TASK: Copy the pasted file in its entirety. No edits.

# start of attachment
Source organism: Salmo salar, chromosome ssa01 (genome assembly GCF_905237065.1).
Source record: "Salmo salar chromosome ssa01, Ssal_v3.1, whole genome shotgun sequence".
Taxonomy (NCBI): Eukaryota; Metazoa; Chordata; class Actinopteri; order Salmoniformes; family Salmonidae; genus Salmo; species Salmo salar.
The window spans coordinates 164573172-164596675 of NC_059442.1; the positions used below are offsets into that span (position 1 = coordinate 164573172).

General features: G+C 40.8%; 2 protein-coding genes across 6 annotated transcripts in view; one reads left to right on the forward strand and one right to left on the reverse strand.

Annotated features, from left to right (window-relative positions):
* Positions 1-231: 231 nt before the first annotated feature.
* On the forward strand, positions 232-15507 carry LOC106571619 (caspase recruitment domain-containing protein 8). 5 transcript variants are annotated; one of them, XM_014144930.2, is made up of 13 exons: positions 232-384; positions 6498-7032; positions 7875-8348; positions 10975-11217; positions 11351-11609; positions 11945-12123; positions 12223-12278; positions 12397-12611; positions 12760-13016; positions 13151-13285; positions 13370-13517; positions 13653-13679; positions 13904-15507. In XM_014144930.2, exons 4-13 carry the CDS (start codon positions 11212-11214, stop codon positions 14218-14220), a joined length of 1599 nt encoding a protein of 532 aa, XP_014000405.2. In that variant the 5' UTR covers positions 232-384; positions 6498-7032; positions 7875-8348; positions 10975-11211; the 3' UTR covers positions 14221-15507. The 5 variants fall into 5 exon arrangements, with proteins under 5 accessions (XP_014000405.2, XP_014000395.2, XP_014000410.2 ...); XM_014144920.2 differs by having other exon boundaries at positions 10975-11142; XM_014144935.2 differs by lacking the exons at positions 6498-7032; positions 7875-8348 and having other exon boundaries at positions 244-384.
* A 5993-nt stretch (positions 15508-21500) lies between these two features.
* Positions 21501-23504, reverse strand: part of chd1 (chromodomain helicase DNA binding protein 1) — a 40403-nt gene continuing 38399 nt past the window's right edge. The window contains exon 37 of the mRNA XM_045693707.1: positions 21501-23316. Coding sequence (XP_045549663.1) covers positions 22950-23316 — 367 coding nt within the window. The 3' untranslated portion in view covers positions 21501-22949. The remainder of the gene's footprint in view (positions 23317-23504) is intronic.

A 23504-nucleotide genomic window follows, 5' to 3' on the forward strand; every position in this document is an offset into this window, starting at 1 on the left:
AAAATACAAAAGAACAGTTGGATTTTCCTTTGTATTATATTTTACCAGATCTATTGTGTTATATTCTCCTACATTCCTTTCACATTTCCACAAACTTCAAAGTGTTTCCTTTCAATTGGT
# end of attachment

Source organism: Salmo salar, chromosome ssa01 (genome assembly GCF_905237065.1).
Source record: "Salmo salar chromosome ssa01, Ssal_v3.1, whole genome shotgun sequence".
Taxonomy (NCBI): Eukaryota; Metazoa; Chordata; class Actinopteri; order Salmoniformes; family Salmonidae; genus Salmo; species Salmo salar.
The window spans coordinates 164573172-164596675 of NC_059442.1; the positions used below are offsets into that span (position 1 = coordinate 164573172).

General features: G+C 40.8%; 2 protein-coding genes across 6 annotated transcripts in view; one reads left to right on the forward strand and one right to left on the reverse strand.

Annotated features, from left to right (window-relative positions):
* Positions 1-231: 231 nt before the first annotated feature.
* On the forward strand, positions 232-15507 carry LOC106571619 (caspase recruitment domain-containing protein 8). 5 transcript variants are annotated; one of them, XM_014144930.2, is made up of 13 exons: positions 232-384; positions 6498-7032; positions 7875-8348; positions 10975-11217; positions 11351-11609; positions 11945-12123; positions 12223-12278; positions 12397-12611; positions 12760-13016; positions 13151-13285; positions 13370-13517; positions 13653-13679; positions 13904-15507. In XM_014144930.2, exons 4-13 carry the CDS (start codon positions 11212-11214, stop codon positions 14218-14220), a joined length of 1599 nt encoding a protein of 532 aa, XP_014000405.2. In that variant the 5' UTR covers positions 232-384; positions 6498-7032; positions 7875-8348; positions 10975-11211; the 3' UTR covers positions 14221-15507. The 5 variants fall into 5 exon arrangements, with proteins under 5 accessions (XP_014000405.2, XP_014000395.2, XP_014000410.2 ...); XM_014144920.2 differs by having other exon boundaries at positions 10975-11142; XM_014144935.2 differs by lacking the exons at positions 6498-7032; positions 7875-8348 and having other exon boundaries at positions 244-384.
* A 5993-nt stretch (positions 15508-21500) lies between these two features.
* Positions 21501-23504, reverse strand: part of chd1 (chromodomain helicase DNA binding protein 1) — a 40403-nt gene continuing 38399 nt past the window's right edge. The window contains exon 37 of the mRNA XM_045693707.1: positions 21501-23316. Coding sequence (XP_045549663.1) covers positions 22950-23316 — 367 coding nt within the window. The 3' untranslated portion in view covers positions 21501-22949. The remainder of the gene's footprint in view (positions 23317-23504) is intronic.

A 23504-nucleotide genomic window follows, 5' to 3' on the forward strand; every position in this document is an offset into this window, starting at 1 on the left:
AAAATACAAAAGAACAGTTGGATTTTCCTTTGTATTATATTTTACCAGATCTATTGTGTTATATTCTCCTACATTCCTTTCACATTTCCACAAACTTCAAAGTGTTTCCTTTCAATTGGT